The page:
The once thriving Sevier Terrace Recreation Center is showing signs of neglect. Ned Jilton II photo.
KINGSPORT — Some Sevier Terrace residents would like to see the neighborhood recreation center become a city park, similar to what has been done in the past with Ridgefields and more recently with Preston Forest.
However, the recreation center is suffering from quite a bit of financial strain — thousands of dollars in property tax penalties, an unpaid water bill to the city and looming IRS debt. Kingsport has even recently contracted out a private company to mow the grass at the center.
In other words, the residents need help. A lot of help.
The Sevier Terrace Recreation Center is a park located in the heart of the Sevier Terrace neighborhood and includes an L-shaped pool and kiddie area, bathhouse and concession building, tennis courts, a basketball court, ball field and picnic pavilion. A neighborhood association owns and has operated the facility in the past.
Residents built the members-only park back in the late 1950s, and the site became a hub of activity for families and children through the 1960s and 1970s. But as families aged and children moved away, the park received less and less attention over the years.
In recent years, neighborhood and financial support for the center has waned, association members have left for one reason or another, and the association’s board essentially disbanded.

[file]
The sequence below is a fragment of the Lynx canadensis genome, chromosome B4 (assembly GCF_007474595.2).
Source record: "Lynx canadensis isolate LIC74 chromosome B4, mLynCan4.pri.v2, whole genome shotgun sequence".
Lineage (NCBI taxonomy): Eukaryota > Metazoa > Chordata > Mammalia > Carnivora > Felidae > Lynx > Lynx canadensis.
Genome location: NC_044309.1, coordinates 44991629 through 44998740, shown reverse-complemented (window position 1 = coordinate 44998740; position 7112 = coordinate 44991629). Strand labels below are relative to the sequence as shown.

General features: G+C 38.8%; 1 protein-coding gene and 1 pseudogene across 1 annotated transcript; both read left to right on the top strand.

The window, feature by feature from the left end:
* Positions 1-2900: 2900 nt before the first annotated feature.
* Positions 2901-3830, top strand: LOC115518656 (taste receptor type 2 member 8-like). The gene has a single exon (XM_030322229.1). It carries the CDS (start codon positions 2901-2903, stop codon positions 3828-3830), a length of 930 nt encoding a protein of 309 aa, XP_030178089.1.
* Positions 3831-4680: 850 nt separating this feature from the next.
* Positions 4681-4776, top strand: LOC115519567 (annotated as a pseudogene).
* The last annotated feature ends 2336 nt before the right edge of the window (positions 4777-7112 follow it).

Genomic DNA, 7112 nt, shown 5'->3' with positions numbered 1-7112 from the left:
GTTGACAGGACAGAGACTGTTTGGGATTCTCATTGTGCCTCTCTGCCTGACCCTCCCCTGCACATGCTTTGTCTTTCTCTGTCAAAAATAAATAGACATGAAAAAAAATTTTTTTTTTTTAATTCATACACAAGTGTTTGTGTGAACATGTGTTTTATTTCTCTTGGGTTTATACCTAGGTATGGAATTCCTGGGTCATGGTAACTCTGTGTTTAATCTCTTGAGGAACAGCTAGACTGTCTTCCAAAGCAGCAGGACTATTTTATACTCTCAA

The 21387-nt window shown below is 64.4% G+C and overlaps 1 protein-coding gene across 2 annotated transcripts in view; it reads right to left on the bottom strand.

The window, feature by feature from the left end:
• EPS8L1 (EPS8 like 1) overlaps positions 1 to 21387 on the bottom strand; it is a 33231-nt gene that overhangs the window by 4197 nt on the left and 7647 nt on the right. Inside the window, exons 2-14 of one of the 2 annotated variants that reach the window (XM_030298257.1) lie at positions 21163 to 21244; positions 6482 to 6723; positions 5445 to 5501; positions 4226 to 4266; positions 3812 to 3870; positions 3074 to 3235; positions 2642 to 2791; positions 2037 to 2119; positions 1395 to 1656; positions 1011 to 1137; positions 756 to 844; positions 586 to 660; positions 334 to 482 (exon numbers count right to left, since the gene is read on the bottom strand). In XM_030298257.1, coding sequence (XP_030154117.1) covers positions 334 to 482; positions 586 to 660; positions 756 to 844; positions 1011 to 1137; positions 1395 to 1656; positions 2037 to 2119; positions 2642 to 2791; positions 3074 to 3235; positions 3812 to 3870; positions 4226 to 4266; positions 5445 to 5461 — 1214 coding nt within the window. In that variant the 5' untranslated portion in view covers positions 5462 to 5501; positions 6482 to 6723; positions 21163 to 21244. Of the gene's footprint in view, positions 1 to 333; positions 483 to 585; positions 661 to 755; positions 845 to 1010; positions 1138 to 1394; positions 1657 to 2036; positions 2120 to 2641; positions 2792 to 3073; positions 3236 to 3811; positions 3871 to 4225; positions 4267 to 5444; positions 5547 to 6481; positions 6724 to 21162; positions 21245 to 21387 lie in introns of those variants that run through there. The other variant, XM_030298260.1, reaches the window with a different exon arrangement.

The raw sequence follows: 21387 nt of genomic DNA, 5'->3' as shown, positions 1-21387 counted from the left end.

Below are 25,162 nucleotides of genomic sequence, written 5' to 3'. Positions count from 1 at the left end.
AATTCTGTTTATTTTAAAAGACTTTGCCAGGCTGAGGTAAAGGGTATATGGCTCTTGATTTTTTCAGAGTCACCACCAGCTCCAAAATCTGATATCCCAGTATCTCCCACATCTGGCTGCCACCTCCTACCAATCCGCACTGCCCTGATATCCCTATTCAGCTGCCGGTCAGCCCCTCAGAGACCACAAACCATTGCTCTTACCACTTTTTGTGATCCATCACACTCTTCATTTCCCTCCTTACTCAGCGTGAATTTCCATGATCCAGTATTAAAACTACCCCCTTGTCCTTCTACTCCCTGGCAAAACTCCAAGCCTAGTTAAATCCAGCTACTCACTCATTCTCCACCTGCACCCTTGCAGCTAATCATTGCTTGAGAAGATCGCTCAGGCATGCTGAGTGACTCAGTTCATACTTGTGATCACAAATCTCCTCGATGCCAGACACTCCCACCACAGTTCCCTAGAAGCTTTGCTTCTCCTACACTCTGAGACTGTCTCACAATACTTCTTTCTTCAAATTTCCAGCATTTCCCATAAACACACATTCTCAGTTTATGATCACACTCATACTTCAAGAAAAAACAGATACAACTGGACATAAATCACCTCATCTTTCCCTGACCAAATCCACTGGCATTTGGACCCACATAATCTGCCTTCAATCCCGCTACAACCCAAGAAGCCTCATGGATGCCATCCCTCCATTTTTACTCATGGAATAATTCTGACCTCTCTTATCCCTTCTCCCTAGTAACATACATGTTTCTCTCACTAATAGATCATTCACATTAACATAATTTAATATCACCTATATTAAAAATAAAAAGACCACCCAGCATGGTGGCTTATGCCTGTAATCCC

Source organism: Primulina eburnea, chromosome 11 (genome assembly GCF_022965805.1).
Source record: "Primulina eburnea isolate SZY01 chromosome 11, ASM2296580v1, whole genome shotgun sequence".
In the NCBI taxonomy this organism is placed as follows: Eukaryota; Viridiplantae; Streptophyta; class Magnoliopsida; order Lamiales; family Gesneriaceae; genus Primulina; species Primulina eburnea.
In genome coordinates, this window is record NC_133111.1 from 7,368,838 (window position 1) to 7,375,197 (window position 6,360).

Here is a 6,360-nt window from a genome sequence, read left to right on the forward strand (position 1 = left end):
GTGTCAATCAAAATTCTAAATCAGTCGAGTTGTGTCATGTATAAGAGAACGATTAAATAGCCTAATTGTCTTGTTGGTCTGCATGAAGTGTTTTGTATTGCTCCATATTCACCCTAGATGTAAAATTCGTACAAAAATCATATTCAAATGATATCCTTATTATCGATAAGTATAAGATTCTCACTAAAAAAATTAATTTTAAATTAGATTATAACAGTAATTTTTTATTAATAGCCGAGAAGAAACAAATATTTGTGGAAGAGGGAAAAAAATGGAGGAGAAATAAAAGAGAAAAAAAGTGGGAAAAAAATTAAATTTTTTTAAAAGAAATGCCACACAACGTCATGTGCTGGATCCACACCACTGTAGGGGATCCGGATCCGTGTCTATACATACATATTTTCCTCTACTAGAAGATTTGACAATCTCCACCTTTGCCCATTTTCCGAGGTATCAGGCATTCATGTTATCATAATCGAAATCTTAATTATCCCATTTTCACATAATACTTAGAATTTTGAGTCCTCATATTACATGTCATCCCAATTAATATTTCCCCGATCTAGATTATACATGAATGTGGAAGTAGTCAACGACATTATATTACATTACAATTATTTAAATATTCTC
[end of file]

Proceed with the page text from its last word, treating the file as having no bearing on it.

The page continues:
The board re-formed about 18 months ago for the purpose of saving the property. In that time members have pushed for more interest from the neighborhood and have solicited donations and held fundraisers in an attempt to pay off the property’s debt. The center even opened its doors to the public a couple of years ago.
Jackie Whittemore, president of the STRC board, said the organization raised funds and paid off about $8,000 in city and county taxes. However, the center still has about $5,000 in property tax penalties, a $2,000 water bill from the city and $11,000 owed to the IRS dating back to 1998.
Whittemore said there are deed restrictions on the property and the property could revert to the Morrison heirs, whom the board is trying to locate.
The board has also recently received a summons from Sullivan County regarding a recent property tax levy heading to chancery court.
“We’re not getting ahead doing it on our own. We’re at a standstill. It’s hard to get people to donate money for something that’s nonfunctional,” Whittemore said. “We’re trying to save it and make it a place where families can come in and enjoy the property, but it’s hard to get ahead.”
Board members met with City Manager John Campbell in June to discuss options for the property and whether or not the city would be interested in taking it over for a city park.
Campbell said the city should consider any well-located, green space within a neighborhood for a city park.
However, Campbell noted there could be issues with the deed restrictions and the property reversion to the Morrison family. In addition, Campbell said the city is probably not interested in maintaining the center’s pool.
“We’ve not got to the point where we could make a presentation to (the Board of Mayor and Aldermen). I think there is an interest by this board to see it utilized,” Campbell said.
“I don’t know if ‘turning over’ is the right word. I don’t think they have the ability to just give land to the city.
“Maybe we could work out some long-term lease and put the property in use.”